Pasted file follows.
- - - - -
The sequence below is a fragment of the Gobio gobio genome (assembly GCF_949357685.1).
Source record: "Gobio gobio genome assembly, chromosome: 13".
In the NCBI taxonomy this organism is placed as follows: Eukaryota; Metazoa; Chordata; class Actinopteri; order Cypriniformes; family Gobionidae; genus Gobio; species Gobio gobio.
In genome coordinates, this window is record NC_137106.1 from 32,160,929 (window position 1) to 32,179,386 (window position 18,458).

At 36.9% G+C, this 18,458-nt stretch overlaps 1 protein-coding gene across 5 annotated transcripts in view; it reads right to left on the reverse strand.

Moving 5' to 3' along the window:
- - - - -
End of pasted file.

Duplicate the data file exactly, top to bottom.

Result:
The sequence below is a fragment of the Gobio gobio genome (assembly GCF_949357685.1).
Source record: "Gobio gobio genome assembly, chromosome: 13".
In the NCBI taxonomy this organism is placed as follows: Eukaryota; Metazoa; Chordata; class Actinopteri; order Cypriniformes; family Gobionidae; genus Gobio; species Gobio gobio.
In genome coordinates, this window is record NC_137106.1 from 32,160,929 (window position 1) to 32,179,386 (window position 18,458).

At 36.9% G+C, this 18,458-nt stretch overlaps 1 protein-coding gene across 5 annotated transcripts in view; it reads right to left on the reverse strand.

Moving 5' to 3' along the window: